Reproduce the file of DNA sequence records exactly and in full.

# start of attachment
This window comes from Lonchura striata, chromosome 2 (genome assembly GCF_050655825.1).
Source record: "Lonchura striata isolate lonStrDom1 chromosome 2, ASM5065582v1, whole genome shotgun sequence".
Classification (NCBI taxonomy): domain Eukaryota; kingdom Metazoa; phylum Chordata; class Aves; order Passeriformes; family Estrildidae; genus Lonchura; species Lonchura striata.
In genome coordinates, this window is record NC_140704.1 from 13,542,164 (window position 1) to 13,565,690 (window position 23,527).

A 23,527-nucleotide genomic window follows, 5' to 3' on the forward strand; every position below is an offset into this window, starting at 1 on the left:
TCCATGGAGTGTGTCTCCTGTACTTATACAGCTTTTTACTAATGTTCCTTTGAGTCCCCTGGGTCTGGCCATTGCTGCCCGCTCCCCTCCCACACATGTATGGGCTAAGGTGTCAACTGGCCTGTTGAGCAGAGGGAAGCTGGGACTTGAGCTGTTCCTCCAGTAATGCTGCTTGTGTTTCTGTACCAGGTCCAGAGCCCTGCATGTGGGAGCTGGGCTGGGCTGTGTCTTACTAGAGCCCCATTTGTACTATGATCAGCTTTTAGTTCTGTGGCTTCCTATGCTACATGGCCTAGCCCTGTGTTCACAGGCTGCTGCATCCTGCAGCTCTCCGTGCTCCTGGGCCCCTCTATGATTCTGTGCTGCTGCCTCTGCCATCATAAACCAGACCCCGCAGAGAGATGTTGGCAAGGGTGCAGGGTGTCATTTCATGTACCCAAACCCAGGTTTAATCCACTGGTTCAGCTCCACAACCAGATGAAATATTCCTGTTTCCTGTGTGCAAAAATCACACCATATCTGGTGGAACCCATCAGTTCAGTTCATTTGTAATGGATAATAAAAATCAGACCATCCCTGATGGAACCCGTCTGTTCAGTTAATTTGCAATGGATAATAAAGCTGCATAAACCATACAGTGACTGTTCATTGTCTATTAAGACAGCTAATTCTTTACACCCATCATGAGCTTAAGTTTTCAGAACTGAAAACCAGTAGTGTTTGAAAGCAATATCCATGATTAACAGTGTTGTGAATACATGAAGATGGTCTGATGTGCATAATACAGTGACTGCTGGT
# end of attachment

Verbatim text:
This window comes from Lonchura striata, chromosome 2 (genome assembly GCF_050655825.1).
Source record: "Lonchura striata isolate lonStrDom1 chromosome 2, ASM5065582v1, whole genome shotgun sequence".
Classification (NCBI taxonomy): domain Eukaryota; kingdom Metazoa; phylum Chordata; class Aves; order Passeriformes; family Estrildidae; genus Lonchura; species Lonchura striata.
In genome coordinates, this window is record NC_140704.1 from 13,542,164 (window position 1) to 13,565,690 (window position 23,527).

A 23,527-nucleotide genomic window follows, 5' to 3' on the forward strand; every position below is an offset into this window, starting at 1 on the left:
TCCATGGAGTGTGTCTCCTGTACTTATACAGCTTTTTACTAATGTTCCTTTGAGTCCCCTGGGTCTGGCCATTGCTGCCCGCTCCCCTCCCACACATGTATGGGCTAAGGTGTCAACTGGCCTGTTGAGCAGAGGGAAGCTGGGACTTGAGCTGTTCCTCCAGTAATGCTGCTTGTGTTTCTGTACCAGGTCCAGAGCCCTGCATGTGGGAGCTGGGCTGGGCTGTGTCTTACTAGAGCCCCATTTGTACTATGATCAGCTTTTAGTTCTGTGGCTTCCTATGCTACATGGCCTAGCCCTGTGTTCACAGGCTGCTGCATCCTGCAGCTCTCCGTGCTCCTGGGCCCCTCTATGATTCTGTGCTGCTGCCTCTGCCATCATAAACCAGACCCCGCAGAGAGATGTTGGCAAGGGTGCAGGGTGTCATTTCATGTACCCAAACCCAGGTTTAATCCACTGGTTCAGCTCCACAACCAGATGAAATATTCCTGTTTCCTGTGTGCAAAAATCACACCATATCTGGTGGAACCCATCAGTTCAGTTCATTTGTAATGGATAATAAAAATCAGACCATCCCTGATGGAACCCGTCTGTTCAGTTAATTTGCAATGGATAATAAAGCTGCATAAACCATACAGTGACTGTTCATTGTCTATTAAGACAGCTAATTCTTTACACCCATCATGAGCTTAAGTTTTCAGAACTGAAAACCAGTAGTGTTTGAAAGCAATATCCATGATTAACAGTGTTGTGAATACATGAAGATGGTCTGATGTGCATAATACAGTGACTGCTGGT